Tokyo Electric Co. crews prepared Monday to pump seawater into a third reactor at the stricken Fukushima Daiichi nuclear plant in order to prevent or halt a meltdown of its fuel assemblies, hours after a second explosion of leaked hydrogen gas rocked another reactor building at the site on Japan's northeast coast.

Experts called the injection of seawater and neutron-absorbing boron into the site's three crippled reactors units a desperation move never attempted before in the industry. It amounted to sacrificing the reactors in an attempt to maintain the structural integrity of the reactor and its encasing concrete containment structure and prevent a potential uncontrolled major radiological release. Three other Fukushima Daiichi reactors had been shut down for planned work before Friday's 8.9 earthquake and were not part of the crisis.

"I would describe this measure as a Hail Mary Pass but if they succeed, there is plenty of water in the ocean and if they have the capability to pump this water in the necessary volume and at the necessary rates ... then they can stabilize the reactor," said former Energy Department official Robert Alvarez, according to press accounts of his press conference Saturday.

However, it was not clear how long the stabilization would take, or whether periodic releases of gases from the reactor vessels to relieve pressure could pose long-term radiation contamination threats to the area around the plant.

A buildup of hydrogen gas, formed by damage to the reactor core when cooling systems failed, was blamed for the explosion Monday at the plant's No. 3 unit building, a steel and concrete structure that forms the outer containment of the reactor. Authorities said the blast injured 11 people but apparently did not damage the reactor and main concrete containment shell.

"There is no massive radioactive leakage," Cabinet Chief Cabinet Secretary Yukio Edano said.

Over the three days, radioactive releases described as minor in scale were deliberately made from the plant's units to relieve gas pressures within the reactor structures. Japanese officials carried out a steadily advancing evacuation of areas surrounding the site, with nearly 200,000 people reported to have left the area as of Sunday, adding to an immense personal trauma of tens of thousands forced to flee the tsunami's destruction.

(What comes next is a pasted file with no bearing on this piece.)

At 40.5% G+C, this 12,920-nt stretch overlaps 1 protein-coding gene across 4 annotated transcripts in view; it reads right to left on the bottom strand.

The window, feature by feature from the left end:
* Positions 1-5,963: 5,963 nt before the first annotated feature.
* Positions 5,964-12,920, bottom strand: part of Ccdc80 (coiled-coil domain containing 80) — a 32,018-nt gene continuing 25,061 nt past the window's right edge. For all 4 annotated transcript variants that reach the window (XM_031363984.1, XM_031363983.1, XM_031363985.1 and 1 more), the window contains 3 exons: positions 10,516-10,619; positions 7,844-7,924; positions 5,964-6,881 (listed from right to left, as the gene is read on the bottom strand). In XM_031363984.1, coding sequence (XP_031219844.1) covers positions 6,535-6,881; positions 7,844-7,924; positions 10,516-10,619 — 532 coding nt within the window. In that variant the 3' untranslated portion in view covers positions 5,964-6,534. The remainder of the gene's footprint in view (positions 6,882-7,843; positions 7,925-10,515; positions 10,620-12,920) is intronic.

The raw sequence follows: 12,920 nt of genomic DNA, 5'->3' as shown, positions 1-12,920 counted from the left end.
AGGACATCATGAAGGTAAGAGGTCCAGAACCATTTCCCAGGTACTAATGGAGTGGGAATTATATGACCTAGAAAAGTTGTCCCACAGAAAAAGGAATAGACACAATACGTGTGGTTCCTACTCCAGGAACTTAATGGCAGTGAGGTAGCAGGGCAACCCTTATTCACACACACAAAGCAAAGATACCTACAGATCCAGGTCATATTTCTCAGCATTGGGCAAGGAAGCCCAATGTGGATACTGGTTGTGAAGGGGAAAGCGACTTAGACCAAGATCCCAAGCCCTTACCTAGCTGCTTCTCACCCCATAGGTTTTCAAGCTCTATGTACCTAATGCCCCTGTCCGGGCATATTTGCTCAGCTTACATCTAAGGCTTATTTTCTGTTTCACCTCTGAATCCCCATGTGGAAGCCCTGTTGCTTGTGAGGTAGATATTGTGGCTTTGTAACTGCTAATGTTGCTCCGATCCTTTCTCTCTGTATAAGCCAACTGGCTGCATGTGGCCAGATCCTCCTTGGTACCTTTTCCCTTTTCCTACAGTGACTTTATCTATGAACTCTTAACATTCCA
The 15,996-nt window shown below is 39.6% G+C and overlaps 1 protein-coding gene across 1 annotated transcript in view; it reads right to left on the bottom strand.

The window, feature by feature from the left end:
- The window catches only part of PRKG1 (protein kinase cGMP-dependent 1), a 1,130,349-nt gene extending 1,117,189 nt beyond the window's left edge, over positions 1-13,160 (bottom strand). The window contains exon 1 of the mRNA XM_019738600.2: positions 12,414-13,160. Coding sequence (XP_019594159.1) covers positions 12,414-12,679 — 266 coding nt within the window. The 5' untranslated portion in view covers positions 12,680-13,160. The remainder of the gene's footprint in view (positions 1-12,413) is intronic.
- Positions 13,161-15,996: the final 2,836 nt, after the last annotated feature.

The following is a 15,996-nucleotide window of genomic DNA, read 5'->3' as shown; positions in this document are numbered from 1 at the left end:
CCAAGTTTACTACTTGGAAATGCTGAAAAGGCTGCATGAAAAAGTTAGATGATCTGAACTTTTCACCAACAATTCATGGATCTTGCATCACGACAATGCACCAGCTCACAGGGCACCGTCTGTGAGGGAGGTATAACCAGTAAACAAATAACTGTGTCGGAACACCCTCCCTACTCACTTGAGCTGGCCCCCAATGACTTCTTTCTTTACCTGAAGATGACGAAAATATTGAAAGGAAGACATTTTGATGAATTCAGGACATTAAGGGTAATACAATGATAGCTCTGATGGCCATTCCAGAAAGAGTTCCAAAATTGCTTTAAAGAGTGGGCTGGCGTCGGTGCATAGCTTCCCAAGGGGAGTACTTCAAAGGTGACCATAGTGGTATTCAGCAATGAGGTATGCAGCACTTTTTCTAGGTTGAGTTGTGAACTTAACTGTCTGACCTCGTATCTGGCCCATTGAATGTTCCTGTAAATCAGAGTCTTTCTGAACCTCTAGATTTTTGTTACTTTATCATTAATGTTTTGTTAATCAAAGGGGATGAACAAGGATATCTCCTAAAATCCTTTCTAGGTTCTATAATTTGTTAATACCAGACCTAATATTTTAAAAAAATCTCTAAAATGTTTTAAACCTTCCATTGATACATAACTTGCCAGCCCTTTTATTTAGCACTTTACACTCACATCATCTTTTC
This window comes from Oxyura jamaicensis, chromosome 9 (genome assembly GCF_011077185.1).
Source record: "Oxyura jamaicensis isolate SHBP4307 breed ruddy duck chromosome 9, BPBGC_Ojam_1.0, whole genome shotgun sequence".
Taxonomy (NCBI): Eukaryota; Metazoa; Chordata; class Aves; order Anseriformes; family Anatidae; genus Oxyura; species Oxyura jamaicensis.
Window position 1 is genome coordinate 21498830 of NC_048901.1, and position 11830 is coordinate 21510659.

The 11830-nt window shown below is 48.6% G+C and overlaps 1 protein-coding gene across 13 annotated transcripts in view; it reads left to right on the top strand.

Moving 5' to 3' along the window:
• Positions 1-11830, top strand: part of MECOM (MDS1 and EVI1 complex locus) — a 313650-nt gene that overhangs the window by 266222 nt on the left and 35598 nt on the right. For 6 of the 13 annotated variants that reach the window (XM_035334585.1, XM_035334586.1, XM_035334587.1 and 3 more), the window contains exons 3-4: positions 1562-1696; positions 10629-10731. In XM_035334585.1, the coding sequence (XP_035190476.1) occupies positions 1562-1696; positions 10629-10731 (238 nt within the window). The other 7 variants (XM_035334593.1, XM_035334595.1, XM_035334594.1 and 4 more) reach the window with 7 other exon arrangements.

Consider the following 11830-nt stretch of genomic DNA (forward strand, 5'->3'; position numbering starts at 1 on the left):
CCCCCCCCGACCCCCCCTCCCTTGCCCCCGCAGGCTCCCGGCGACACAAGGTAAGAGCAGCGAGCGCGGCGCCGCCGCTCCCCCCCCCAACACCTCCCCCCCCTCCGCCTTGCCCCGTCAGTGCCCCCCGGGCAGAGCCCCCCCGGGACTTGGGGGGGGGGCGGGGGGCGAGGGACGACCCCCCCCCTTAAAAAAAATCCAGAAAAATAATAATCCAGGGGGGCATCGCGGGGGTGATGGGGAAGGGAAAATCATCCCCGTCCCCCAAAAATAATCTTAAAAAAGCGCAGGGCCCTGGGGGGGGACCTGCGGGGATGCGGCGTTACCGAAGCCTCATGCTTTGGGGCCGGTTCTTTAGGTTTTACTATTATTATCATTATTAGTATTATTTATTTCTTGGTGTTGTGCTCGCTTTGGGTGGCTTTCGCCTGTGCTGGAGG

Seawater injection at Unit 1 was ordered on Saturday after a series of systems failures left the top part of the reactor fuel assemblies unprotected by cooling water, authorities said. Although the three working reactors had been shut down because of the earthquake, the fuel rods continued to give off heat.

Started by a failure of backup power generators
In normal operation, the heat is removed by pumping water through the vessel, creating steam that drives electricity-generating turbines. The loss of outside power and then backup power at the site prevented the cooling system from operating normally.

The same emergency water injection was planned Monday for Unit 2, after crews detected a buildup of pressure inside its reactor, evidence that its fuel assemblies also had become uncovered.

The power plant lost outside power after the earthquake, and the tsunami left large backup diesel generators out of service, Japanese officials said. Battery power, the third line of defense, apparently could not maintain the cooling water flow.

"Defense in depth" is the watchword of the nuclear industry, a strategy of backups for critical components, and backups to backup when needed. But defenses had failed to account for the impact of a tsunami's massive flooding